from the December 2010 issue

New osteoporosis treatment

Researchers in Israel believe that in less than a decade, their discovery may lead to a new, more effective drug to prevent and treat osteoporosis.

Israeli scientists have discovered a group of substances in the body that play a key role in controlling bone density. Based on their discovery, they have initiated development of a drug for prevention and treatment of osteoporosis and other bone disorders. They believe that with luck, in about seven years a new drug could be on the market, allowing people to benefit from their discovery.

Osteoporosis is the most widespread degenerative disease in the Western world and is expressed in the loss of bone mass and the weakening of bone structure, contributing to frequent bone fractures, disability and even death. The loss of bone mass in osteoporosis is caused by internal destruction of the bone tissue. With age, the mass of bone tissue that is lost is greater than that which is created, which leads to the decrease in bone density. "The number of women affected by osteoporosis is three to four fold higher compared to men," notes Prof. Itai Bab of the Bone Laboratory at the Hebrew University (HU) of Jerusalem, who along with Prof. Raphael Mechoulam of the university's Institute of Drug Research heads the research group that is working on the project.

New drug may reverse loss of bone tissue
The findings to date of the team have just been published in the American journal PNAS (Proceedings of the National Academy of Science). In addition to the two leading professors, the team includes post-doctoral fellow Reem Smoum and doctoral students Gary Millman, Orr Ofek, Alon Bajayo, Joseph Tam and Vardit Kram as well as associates from the United States.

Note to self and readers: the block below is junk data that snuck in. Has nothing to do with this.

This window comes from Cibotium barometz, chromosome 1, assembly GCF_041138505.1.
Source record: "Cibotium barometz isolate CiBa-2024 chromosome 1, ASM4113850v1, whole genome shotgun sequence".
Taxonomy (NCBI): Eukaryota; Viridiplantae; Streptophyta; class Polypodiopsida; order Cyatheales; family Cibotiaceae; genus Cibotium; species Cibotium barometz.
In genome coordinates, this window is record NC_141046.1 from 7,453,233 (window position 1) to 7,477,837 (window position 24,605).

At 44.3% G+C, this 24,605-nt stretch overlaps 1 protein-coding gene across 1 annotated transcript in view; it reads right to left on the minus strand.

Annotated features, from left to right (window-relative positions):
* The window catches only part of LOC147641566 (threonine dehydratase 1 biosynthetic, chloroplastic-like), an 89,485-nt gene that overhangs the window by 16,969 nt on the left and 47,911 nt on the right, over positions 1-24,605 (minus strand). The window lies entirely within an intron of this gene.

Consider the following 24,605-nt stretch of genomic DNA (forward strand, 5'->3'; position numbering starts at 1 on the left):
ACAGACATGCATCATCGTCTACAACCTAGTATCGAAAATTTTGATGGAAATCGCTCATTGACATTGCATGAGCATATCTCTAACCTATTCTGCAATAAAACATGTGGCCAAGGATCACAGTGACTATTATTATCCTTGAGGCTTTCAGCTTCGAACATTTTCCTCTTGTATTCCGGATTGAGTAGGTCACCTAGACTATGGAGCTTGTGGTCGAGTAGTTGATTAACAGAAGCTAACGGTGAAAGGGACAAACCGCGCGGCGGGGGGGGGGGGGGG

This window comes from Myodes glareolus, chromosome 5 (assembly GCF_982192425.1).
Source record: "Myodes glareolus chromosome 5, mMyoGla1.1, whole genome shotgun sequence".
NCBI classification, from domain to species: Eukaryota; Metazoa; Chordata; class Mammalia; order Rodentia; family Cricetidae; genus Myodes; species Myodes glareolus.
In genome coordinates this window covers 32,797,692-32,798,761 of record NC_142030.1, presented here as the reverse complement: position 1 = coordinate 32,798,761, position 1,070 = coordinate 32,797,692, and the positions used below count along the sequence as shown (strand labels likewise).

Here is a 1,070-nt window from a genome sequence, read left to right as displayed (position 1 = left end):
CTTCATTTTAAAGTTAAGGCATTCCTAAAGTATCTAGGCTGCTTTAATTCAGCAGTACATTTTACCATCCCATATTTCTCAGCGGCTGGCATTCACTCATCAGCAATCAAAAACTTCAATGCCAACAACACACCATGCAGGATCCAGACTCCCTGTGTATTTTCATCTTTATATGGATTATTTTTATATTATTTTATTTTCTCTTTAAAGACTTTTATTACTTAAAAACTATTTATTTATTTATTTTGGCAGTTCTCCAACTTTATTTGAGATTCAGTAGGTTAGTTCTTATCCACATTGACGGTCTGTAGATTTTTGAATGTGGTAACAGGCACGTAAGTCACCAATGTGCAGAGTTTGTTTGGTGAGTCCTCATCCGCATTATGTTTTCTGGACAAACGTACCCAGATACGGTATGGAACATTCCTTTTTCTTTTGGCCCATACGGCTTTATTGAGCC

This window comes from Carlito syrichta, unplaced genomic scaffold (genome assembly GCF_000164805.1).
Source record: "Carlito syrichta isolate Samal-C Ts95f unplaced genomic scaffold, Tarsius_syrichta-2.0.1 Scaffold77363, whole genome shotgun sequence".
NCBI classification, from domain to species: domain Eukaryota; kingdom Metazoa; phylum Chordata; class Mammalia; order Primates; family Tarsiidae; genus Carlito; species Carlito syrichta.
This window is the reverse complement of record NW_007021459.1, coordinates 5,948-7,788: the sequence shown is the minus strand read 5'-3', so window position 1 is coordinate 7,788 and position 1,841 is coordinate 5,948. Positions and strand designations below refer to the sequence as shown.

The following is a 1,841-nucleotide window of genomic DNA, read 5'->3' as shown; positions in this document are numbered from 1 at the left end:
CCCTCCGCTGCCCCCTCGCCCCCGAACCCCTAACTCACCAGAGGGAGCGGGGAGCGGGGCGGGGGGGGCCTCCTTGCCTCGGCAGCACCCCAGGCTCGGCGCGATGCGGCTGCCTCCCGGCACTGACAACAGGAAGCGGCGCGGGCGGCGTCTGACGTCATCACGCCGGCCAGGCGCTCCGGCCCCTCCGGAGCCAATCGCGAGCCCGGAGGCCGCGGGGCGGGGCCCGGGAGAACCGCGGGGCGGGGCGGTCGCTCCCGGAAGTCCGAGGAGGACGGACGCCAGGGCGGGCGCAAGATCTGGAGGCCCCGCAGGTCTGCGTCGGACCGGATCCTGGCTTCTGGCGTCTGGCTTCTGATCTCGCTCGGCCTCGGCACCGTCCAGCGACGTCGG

"Our collaboration began with Dr. Michael Walker from Indiana University at Bloomington and when he passed away, his successor, Dr. Heather Bradshaw, continued the collaboration," Bab recounts.

Describing his own bones as decidedly "normal," Bab relates that he has "been involved with osteoporosis and the stimulation of bone density since the 1980s, when I came to realize the epidemiological and clinical significance of this disease [osteoporosis]."

The researchers are convinced that their findings can serve as the basis for new drugs that can both prevent bone loss and boost bone formation. In this way the drugs will hopefully reverse the loss of bone tissue in osteoporosis patients. Development of such a drug has begun in the laboratories of Mechoulam and Bab, and Yissum, HU's technology transfer company, has submitted a patent application based on their work and is seeking a commercial partner for further development.

Reprinted from the Israel High-Tech & Investment Report December 2010

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